I got pregnant about 4 months into this engagement after two miscarriages and thereby ruined her choice of bridesmaid dresses, and she let me know that she was pretty angry with me for this. Not the pregnancy, I like to think, but the fact that she had to re-choose a dress that had already been chosen. To me, a non-wedding person, I couldn’t understand her anger, but I tried to let it go and write it off as stress from her upcoming wedding (7 months away now).
As the wedding grew closer and closer, I found that I hadn’t seen my friend The Bride in many months and the only times I spoke with her were when she was discussing and obsessing about each tiny detail of her wedding. We rarely discussed anything to do with me or my life—which are important to me, too—but I tried my best just to let it go. I talked her down when table centerpieces became an issue, I talked her through the creation of gift bags, and my husband even volunteered to do her programs for her. So it was with great shock on my part when I received a call from The Bride about a month and a half before her wedding and well in the middle of my own nervous breakdown.
The discussion she wanted to have? My feelings about her wedding.
According to her, I wasn’t excited enough about her wedding.
I was so thunderstruck by this accusation that I started to cry right then and there on the phone with her. I couldn’t believe that I was going on trial for my level of excitement regarding her wedding. I’d not only stepped up and done everything for her two parties while the other bridesmaids barely showed up, I’d gone with her for many of her errands, I’d listened and discussed options I could have cared less about, and I did it without feeling even remotely resentful. She was my best friend, I would make damn sure she’d have a great bridesmaid.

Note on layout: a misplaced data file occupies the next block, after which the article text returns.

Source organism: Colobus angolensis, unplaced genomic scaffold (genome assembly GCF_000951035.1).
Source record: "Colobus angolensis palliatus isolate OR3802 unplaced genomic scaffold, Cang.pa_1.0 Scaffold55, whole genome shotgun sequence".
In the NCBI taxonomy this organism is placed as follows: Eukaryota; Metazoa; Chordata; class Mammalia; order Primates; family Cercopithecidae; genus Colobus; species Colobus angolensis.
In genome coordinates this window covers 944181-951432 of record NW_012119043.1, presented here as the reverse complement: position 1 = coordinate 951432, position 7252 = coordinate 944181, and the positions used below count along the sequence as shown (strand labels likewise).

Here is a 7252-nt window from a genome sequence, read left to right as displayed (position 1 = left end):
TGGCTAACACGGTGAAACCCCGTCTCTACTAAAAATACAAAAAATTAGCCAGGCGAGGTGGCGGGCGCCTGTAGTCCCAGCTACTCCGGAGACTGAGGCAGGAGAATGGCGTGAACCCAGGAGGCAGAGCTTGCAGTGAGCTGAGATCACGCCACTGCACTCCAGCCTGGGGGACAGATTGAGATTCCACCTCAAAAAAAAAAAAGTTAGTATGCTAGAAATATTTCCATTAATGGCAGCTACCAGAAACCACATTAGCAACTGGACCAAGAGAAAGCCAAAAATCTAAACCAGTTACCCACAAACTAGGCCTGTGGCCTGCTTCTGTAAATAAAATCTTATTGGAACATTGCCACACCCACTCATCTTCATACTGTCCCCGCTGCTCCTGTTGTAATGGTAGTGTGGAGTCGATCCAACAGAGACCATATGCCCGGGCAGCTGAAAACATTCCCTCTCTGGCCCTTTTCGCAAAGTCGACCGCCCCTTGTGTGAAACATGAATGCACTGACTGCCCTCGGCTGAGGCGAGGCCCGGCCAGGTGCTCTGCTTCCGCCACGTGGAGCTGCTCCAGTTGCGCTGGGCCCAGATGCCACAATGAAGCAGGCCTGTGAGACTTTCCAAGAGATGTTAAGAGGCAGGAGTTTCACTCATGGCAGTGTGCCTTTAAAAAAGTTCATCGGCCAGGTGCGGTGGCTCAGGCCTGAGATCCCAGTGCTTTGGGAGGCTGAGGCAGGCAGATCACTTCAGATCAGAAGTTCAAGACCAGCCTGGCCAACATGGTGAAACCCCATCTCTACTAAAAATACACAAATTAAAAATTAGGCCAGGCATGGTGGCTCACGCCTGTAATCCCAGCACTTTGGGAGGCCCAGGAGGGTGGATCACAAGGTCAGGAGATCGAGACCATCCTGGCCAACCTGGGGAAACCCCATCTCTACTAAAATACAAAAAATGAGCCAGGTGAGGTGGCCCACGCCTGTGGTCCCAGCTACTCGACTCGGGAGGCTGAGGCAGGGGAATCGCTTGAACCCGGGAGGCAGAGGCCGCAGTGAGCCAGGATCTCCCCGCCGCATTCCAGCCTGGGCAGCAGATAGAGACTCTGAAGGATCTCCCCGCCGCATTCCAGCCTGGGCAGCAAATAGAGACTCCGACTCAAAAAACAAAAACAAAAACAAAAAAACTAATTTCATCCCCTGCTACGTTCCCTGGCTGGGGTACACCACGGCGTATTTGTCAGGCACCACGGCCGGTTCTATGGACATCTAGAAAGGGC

We discussed the whole situation, but being in the middle of my own breakdown I didn’t really realize how much anger she produced by daring to criticize my happiness level at her wedding. It wasn’t until weeks before the wedding when she began calling to nag me about my choice to have my mother perform the alterations rather than pay a tailor, bugging me to have the practically wrinkle resistant dress steamed, complaining about my busted foot (necessitating wearing flats rather than the heels I’d previously bought). But the pinnacle was reached at the salon, where I was forking over major cash to get my hair and makeup professionally done, when she blatantly ignored me, except to demand that I had take the break between the salon and the wedding to go get the ribbon (not actually part of the dress) that my mother-in-law had thrown away presumably by accident. And then I found out that she’d been trashing me to her other bridesmaids—the ones who didn’t show up for her parties–all along.
I cannot tell you how hurt this made me want to get into the car with my husband and son and never return to the wedding. I’m not a doormat sort of person, and I don’t really take shit from other people, but even then, even as I tried not to cry off the makeup I’d just spent a fortune applying, I knew I couldn’t just leave.
I made it through the wedding, I made it through the requisite dances and I gathered up my husband and got the hell outta there. And I’ve sat here since then—well, I’ve gotten up and done other things as well—fuming with anger and brimming with hurt.
It’s obvious I need to speak with her, but what do I say? What do I do here?
Readers – suggestions? Wisdom?